Fan death- seriously?

When I came back from the Philippines it was already cold enough in Taiwan that I needed something to make sitting at the computer a little more palatable. My superthick blanket is enough for sleep, but I decided to pick up an electric heater. Now, I had just read this article on Yahoo Japan, which says that an 82 year old man in Yamagata City has been hospitalized in serious condition to to carbon monoxide poisoning resulting from a loose rubber hose on a Matsushita (aka Panasonic aka National) oil heat-fan. Despite the fact that I was shopping for an electric and not oil heater, I avoided Panasonic products like the plague.

Earlier today, I glanced at Kushibo’s blog and saw this post about fan death, which I’d never heard of before. Fan death is apparently a very silly Korean urban myth that an electric fan can create “a vortex, which sucks the oxygen from the enclosed and sealed room and creates a partial vacuum inside” or possibly “suck all the air away, preventing one from breathing.”

It’s claimed that this legend has spread to surrounding Asian countries, but the closest thing I’ve heard in Japan is that having an electric fan on you at night can make you catch cold, which is the kind of thing that a grandmother in any country might say without sounding like a vortex-phobe. The fact that the Wikipedia page exists only in English and Korean also seems to indicate that it may not have much of a presence in other countries, although I am at least a little surprised that no enterprising Japanese wikinerd has translated the article as fodder for making fun of Koreans.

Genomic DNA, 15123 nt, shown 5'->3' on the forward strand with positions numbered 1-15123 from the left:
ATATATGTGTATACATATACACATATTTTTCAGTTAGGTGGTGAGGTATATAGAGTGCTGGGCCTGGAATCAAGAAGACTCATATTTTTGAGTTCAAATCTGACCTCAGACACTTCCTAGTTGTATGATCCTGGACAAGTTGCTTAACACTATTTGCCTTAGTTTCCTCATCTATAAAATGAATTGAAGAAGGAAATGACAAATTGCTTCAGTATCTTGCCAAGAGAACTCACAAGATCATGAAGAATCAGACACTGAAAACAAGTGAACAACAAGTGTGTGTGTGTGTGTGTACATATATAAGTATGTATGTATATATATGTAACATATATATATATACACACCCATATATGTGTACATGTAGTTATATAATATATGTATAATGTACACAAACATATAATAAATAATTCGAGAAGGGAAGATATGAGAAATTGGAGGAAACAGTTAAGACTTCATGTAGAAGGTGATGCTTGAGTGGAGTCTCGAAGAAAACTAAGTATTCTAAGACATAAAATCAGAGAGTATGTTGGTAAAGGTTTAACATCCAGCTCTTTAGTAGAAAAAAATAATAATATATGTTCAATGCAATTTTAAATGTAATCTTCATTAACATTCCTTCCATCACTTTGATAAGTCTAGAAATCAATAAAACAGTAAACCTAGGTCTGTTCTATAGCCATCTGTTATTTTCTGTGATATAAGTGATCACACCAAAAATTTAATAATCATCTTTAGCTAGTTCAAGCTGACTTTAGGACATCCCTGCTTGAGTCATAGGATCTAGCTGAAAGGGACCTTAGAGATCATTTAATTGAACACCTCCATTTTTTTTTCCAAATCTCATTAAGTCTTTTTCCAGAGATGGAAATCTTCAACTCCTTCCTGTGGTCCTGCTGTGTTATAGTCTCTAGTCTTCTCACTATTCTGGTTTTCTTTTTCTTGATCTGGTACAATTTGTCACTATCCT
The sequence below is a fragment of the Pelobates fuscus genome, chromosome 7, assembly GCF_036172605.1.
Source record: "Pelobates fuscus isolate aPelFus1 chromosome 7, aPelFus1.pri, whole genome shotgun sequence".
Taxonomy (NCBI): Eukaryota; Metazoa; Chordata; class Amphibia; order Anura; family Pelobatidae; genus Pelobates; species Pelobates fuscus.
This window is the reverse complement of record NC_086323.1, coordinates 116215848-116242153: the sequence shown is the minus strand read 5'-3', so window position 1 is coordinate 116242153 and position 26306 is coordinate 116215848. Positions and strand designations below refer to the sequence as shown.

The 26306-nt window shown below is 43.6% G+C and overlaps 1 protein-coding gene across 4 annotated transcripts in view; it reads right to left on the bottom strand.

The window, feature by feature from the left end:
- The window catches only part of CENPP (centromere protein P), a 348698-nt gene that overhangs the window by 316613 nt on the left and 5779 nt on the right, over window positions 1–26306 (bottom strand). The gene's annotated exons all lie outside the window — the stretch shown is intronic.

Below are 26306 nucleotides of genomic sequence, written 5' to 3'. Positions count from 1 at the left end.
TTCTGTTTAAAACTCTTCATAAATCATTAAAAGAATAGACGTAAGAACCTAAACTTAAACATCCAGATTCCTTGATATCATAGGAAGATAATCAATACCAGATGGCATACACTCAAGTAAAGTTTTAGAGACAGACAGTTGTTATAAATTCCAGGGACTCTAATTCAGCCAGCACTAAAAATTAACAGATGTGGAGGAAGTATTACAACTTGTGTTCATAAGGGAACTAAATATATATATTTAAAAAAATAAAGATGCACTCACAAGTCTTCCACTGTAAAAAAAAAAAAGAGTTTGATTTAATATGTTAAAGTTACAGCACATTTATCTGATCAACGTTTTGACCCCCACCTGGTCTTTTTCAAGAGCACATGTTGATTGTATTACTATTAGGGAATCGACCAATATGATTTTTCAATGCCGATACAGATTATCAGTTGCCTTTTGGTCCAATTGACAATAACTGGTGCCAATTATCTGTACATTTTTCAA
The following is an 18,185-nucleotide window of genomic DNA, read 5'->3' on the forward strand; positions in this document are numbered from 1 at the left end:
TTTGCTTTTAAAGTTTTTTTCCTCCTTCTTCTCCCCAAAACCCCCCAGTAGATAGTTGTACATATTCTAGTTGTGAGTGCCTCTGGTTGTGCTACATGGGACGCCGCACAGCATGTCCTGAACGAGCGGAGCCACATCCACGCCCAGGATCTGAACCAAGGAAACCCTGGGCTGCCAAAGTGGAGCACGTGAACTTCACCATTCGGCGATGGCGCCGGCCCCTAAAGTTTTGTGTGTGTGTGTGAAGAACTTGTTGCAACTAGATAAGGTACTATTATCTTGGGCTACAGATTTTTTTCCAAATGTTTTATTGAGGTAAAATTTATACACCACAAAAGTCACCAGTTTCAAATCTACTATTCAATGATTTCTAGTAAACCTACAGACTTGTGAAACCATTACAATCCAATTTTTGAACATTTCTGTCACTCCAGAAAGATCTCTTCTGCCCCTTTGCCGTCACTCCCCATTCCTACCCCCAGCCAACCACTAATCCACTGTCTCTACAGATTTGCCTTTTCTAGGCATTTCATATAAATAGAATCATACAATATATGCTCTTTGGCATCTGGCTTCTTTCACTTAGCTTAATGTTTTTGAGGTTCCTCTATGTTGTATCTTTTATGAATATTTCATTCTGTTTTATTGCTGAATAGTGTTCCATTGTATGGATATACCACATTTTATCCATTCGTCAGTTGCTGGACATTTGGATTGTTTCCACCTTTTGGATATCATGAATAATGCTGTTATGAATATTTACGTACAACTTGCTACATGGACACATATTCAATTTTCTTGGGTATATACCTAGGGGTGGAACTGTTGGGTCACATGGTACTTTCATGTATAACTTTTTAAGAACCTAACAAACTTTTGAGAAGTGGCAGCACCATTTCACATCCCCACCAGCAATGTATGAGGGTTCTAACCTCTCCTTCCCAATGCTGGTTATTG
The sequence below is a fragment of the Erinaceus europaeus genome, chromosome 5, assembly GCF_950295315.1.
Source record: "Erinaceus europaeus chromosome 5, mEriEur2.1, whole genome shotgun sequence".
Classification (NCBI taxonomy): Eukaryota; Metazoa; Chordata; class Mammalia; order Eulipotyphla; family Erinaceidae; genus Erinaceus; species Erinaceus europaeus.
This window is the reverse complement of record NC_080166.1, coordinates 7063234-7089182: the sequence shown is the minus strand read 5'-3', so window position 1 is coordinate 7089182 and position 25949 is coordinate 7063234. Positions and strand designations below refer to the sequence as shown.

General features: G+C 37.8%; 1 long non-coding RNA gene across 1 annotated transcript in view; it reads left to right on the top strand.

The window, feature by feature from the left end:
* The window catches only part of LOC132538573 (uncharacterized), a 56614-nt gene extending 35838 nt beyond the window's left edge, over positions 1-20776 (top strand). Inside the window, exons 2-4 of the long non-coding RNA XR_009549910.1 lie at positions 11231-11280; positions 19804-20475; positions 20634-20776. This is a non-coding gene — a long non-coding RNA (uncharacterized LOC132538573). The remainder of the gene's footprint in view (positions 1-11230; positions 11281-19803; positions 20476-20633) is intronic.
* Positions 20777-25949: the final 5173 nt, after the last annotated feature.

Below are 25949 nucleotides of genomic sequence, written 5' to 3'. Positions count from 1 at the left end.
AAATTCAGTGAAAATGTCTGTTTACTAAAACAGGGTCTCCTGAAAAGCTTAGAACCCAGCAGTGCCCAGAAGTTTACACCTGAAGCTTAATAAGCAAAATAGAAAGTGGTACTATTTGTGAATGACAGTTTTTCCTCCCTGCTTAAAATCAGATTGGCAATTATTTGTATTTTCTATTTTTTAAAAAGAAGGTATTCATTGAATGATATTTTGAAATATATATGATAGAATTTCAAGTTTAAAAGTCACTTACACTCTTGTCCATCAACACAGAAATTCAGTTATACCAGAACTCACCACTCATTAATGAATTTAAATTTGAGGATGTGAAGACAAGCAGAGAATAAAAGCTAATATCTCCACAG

2 thoughts on “Fan death- seriously?”

  1. According to this site (a site dedicated to dispelling medical urban legends in Japan), the fan death superstition is well-known in Japan, but no one takes it seriously. That might explain why we gaijin never heard about it. To quote:

    ‘Without even bringing up Korea, the legend of “You will die if you sleep with the fan on” is well-known in Japan as well. It’s been told to me more times than I can count, but I’ve never adhered to it. It’s enough for me to think it rare for there to be a rule such as this that so many people believe but almost never actually follow. It will likely be an interesting phenomenon as people do things that break this [superstition] but just the belief itself continues to be passed down.’

  2. Hey, MF (which, of course, stands for “mutant frog”), you gave the link to my blog, not to the post itself, which is here.

    Adamu, thanks for the info. Could it be that fan death is a holdover from the occupation period, or an import from more-developed Japan in the 1950s or 1960s? Anyway, I guess this can’t be called an OINK (only in Korea) thing, I guess.

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